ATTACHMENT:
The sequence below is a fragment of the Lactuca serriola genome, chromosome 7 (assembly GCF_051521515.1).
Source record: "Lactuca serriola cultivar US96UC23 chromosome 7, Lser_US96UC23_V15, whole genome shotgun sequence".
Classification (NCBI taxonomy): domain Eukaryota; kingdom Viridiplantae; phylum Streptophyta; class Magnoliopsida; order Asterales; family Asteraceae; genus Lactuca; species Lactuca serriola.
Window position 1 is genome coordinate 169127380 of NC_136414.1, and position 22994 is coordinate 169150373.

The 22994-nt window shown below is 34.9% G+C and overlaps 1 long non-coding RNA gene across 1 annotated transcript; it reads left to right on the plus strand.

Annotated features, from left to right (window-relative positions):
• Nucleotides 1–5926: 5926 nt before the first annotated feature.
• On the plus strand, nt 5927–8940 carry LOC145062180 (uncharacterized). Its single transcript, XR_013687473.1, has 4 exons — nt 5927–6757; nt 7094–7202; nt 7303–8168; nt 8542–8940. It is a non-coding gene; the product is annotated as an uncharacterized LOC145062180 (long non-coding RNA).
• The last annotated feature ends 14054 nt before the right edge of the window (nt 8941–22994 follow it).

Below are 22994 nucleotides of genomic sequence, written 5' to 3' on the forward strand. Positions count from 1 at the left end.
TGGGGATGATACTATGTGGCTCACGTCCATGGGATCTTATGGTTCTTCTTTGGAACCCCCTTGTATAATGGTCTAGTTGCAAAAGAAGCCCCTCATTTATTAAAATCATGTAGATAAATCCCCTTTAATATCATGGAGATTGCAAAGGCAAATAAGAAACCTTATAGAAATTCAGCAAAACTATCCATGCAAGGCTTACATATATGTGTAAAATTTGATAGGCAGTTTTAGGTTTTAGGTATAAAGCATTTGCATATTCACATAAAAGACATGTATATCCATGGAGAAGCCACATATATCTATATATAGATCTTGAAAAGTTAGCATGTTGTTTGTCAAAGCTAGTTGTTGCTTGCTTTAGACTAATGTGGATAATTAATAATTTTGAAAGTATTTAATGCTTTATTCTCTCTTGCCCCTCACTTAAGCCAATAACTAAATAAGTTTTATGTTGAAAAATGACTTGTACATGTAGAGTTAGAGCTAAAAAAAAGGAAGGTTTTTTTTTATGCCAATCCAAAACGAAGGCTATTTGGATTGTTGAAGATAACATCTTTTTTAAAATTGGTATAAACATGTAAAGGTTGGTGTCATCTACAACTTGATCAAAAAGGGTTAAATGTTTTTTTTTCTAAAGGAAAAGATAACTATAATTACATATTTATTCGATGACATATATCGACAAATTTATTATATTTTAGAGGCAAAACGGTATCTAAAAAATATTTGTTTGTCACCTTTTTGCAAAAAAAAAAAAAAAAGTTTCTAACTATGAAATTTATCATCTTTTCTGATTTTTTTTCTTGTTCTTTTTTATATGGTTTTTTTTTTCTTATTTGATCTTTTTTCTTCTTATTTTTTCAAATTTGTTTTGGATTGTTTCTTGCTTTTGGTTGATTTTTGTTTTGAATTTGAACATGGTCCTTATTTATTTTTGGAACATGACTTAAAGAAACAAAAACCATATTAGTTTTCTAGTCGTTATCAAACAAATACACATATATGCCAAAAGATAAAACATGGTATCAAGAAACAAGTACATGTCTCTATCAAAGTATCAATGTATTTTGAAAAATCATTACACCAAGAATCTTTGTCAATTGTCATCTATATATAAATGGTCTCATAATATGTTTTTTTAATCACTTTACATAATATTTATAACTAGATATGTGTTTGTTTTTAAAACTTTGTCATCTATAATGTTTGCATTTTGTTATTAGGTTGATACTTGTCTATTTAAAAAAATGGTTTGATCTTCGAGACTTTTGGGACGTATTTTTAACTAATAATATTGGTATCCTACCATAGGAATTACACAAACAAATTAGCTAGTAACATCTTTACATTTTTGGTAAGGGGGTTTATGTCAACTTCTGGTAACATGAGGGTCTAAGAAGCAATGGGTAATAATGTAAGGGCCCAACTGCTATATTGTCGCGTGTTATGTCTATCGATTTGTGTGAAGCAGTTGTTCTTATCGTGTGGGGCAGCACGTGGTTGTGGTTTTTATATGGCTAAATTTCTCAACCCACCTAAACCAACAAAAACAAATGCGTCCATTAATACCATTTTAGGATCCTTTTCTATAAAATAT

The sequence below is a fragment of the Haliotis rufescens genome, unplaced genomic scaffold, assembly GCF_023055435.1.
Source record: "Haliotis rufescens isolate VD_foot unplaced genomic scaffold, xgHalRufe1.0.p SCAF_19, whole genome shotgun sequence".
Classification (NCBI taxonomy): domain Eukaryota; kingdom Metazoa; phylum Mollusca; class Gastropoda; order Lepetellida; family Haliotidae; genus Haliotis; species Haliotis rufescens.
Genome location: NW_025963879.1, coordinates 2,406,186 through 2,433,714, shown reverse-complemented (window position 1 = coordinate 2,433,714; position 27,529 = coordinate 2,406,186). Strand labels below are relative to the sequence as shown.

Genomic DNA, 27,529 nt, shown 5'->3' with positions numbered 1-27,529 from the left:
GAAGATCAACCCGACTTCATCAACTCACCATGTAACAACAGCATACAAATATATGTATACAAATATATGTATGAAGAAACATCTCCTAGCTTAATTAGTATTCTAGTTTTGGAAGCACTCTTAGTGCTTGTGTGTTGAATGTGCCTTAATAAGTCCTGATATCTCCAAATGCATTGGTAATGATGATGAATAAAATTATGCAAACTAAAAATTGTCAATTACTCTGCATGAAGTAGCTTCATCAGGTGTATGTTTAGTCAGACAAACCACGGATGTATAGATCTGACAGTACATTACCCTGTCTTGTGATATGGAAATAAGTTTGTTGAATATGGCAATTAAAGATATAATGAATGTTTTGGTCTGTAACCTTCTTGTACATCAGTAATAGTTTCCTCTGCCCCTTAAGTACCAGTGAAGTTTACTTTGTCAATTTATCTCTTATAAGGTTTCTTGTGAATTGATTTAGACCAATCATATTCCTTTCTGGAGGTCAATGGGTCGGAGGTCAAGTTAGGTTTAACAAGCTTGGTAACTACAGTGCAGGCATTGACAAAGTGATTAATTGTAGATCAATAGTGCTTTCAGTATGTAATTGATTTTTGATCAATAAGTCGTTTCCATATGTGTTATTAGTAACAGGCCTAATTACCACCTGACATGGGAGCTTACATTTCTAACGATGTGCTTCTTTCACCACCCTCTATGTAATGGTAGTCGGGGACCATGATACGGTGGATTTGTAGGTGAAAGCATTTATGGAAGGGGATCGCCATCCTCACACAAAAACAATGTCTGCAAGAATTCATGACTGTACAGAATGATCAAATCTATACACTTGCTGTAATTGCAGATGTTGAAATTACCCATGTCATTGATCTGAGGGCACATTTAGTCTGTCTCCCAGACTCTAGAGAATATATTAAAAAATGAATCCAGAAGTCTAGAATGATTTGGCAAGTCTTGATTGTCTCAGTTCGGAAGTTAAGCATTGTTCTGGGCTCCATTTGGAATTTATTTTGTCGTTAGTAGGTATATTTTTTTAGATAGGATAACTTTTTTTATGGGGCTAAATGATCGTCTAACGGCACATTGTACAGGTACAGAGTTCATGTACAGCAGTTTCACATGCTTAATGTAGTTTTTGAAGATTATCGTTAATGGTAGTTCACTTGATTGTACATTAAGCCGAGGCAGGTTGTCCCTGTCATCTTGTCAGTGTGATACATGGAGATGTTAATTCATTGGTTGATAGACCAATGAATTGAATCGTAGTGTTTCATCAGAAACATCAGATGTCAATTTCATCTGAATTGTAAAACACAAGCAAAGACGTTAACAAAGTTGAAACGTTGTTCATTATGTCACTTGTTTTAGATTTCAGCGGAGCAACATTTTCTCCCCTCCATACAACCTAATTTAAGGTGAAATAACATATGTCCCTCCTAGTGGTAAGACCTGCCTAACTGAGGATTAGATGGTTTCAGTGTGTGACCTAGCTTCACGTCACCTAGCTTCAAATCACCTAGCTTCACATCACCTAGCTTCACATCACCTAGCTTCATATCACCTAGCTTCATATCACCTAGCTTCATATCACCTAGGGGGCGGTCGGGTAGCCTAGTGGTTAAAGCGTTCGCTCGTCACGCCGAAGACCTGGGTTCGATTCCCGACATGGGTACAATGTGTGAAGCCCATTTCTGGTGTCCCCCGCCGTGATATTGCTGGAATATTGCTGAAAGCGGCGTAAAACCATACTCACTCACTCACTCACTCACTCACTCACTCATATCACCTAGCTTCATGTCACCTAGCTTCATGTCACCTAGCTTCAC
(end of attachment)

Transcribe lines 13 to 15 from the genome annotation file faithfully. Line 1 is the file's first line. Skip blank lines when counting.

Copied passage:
Source record: "Haliotis rufescens isolate VD_foot unplaced genomic scaffold, xgHalRufe1.0.p SCAF_19, whole genome shotgun sequence".
Classification (NCBI taxonomy): domain Eukaryota; kingdom Metazoa; phylum Mollusca; class Gastropoda; order Lepetellida; family Haliotidae; genus Haliotis; species Haliotis rufescens.
Genome location: NW_025963879.1, coordinates 2,406,186 through 2,433,714, shown reverse-complemented (window position 1 = coordinate 2,433,714; position 27,529 = coordinate 2,406,186). Strand labels below are relative to the sequence as shown.